Alyssa Van Altena
25 October, 2014
Halloween Can Pick Up Our Economy
Halloween is one of those holiday’s that you either love or hate, but no matter your opinion it has a great impact on the economy, halloween is expected to bring in $7.4 billion this year and has brought in billions each year in the past. We can assume that those who have embraced it, have spent thousands on it, just for the thrill of one night. Every year stores fill their shelves with some of the best candy, funny and scary costumes, along with every type of decoration you could possible think of.
We know that stores usually have a massive supply of anything halloween but they know that the demand is always going to be high. The last couple of years spending has been down, because of the economy, but this year will be different. As finally consumers are saying that the economy is not going to impact their spending. This year only 19% of consumers say that the economy will affect their halloween plans, compared to last years 25%, which is the least since 2009.
Costume sales are a major aspect of halloween, and make up 40% of the total sales. Everyone is getting costumes, from adults to children, even to animals. It is expected that retailers will bring in $1.4 million from adult costumes and $1 million from childrens costumes. This year 75 million adults are planning on dressing up, while 14% say they will dress up their pets, with a total of $350 million in sales of just pet costumes. Half of the people buying costumes will purchase them at stores such as Walmart and KMart. These stores thrive on providing cheap, yet popular costumes in order to satisfy their many different customers. Also one third of the people purchasing costumes will visit popular halloween stores such as Party City. Each and every retailer wanting to sell their halloween items have the goal of catching the “shoppers' eyes with fun and festive spots promoting costumes, candy and savings” (Rodriguez). Many of you will admit that you have tempted before by these retailers techniques.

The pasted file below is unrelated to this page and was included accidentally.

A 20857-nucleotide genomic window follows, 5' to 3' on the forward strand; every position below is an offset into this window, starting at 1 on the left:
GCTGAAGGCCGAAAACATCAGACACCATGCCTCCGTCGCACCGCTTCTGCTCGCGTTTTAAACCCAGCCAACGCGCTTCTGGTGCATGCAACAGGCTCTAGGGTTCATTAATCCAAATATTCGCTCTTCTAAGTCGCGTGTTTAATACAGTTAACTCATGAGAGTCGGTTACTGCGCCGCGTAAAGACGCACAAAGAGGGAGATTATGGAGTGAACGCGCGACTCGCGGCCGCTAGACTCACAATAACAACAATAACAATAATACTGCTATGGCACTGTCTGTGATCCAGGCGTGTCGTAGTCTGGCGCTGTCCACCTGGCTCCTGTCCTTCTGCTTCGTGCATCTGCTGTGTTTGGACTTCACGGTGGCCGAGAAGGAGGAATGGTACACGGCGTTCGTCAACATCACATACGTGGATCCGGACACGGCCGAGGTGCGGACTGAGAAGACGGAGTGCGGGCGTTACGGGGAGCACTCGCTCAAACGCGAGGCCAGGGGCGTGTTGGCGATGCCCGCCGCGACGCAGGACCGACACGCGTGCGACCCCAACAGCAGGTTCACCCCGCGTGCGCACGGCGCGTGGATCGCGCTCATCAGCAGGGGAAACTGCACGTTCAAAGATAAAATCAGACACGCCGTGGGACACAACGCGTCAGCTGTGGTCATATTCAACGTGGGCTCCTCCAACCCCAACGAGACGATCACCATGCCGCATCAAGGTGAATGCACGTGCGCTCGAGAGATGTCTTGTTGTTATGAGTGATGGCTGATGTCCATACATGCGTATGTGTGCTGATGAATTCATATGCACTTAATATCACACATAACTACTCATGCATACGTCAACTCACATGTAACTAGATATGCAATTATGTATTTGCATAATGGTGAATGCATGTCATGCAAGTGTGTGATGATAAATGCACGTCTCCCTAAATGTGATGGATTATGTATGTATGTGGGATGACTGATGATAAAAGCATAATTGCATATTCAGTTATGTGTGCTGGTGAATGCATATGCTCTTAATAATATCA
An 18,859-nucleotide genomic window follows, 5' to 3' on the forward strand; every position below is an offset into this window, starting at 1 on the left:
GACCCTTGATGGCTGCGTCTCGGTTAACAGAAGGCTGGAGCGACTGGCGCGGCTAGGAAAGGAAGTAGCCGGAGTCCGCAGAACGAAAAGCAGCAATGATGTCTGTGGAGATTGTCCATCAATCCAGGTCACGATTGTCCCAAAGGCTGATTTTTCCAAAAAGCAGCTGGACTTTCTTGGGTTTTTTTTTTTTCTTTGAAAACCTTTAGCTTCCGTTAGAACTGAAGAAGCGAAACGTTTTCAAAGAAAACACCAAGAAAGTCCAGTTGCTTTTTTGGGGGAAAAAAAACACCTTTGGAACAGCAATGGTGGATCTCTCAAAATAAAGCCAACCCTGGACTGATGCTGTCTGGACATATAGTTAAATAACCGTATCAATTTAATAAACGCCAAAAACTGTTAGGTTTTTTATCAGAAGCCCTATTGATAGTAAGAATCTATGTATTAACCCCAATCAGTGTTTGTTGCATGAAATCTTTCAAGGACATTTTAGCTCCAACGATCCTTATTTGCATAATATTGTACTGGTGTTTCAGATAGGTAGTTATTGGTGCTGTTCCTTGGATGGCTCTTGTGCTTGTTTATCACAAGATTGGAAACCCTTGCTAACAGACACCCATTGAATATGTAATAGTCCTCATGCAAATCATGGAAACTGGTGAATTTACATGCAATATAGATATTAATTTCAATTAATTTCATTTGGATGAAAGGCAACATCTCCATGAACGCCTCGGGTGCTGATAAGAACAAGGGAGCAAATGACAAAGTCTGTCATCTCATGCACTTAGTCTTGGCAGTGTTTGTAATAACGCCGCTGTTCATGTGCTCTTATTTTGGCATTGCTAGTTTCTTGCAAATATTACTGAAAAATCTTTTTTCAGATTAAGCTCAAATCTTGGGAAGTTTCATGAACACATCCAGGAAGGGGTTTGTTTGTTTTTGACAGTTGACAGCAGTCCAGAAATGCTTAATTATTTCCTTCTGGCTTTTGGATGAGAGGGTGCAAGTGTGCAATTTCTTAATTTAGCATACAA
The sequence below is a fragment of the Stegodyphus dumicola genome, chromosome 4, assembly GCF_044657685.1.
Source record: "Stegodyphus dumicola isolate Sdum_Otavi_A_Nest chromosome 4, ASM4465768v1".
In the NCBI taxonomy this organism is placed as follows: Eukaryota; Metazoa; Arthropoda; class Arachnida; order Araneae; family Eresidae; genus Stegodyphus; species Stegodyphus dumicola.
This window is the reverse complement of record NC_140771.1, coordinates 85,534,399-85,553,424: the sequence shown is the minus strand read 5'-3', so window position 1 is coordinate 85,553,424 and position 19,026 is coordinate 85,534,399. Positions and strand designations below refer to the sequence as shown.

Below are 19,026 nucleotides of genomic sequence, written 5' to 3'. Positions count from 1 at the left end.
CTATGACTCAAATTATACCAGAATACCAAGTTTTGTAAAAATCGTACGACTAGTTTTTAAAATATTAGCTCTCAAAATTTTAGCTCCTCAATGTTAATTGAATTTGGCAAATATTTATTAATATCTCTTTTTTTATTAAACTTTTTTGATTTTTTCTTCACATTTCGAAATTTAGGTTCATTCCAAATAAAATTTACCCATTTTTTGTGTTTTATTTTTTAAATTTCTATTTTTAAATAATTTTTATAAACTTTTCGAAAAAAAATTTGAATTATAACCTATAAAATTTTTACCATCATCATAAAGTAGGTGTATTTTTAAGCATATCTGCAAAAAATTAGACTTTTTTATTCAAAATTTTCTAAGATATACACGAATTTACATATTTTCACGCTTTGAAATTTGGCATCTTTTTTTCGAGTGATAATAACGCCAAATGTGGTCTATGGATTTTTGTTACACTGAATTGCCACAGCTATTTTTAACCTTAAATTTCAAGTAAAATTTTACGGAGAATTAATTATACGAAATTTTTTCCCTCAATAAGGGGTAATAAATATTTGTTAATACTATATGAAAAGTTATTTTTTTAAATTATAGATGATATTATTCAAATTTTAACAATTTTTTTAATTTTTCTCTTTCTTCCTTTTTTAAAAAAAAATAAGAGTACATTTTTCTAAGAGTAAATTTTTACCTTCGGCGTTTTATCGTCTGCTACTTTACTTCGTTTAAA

Candy sales are yet another huge aspect of halloween for retailers, as 41 million trick or treaters are expected each year between the ages of 5 and 14. Not only do retailers have to sell the candy, it has to be produced by large companies such as Nestle. This is huge as they anticipate large earnings and make more and more product each year. Since there is high demand, businesses are willing to supply more of the candy, but they must still keep the equilibrium price fairly level as they know that they will lose business if they raise the price too high.
Other attractions of Halloween are haunted houses and pumpkins. Each year haunted houses bring in $400 million to $500 million in ticket sales. The owners of these haunted houses spend at total of $50 million on supplies, the money is then being put back into the economy through them. If you don’t like the scary side of halloween you are probably the pumpkin kind of person. On a goodyear pumpkins can bring in about $113 million into the economy. This can be a difference maker for many farms that thrive on these kind of sales.
Halloween parties are yet another major impact on the halloween economy, because those who throw these parties go all out from the decorations to the food and beverages. To them halloween is the best time of the year and are constantly planning and thinking of ways to make their party one of the best and beat last years. I know one of these families, and over the years they have filled their basement with endless boxes of decorations. They decorate their garage excessively, just for one night every year when they host a party. This year they are even building a temporary extension onto their garage, so it can hold more people and of course food! For them the benefits always outway the cost, making the opportunity cost of Halloween positive and anything halloween is always inelastic.
The economy is coming up and people are willing to spend the money on things such as specialty chocolates, which in return is helping the small businesses, which is talked about in this video. https://www.youtube.com/watch?v=Ki4Na64f5nI
In the end halloween lifts our economy, by getting money into it, so even if you don’t like the holiday, it is still a huge aspect in restoring the economy. You can also take into account the fact that the average person is planning on spending $77.52 on halloween, so we can also see that more money is in consumers hands and that the economy is on its way up.
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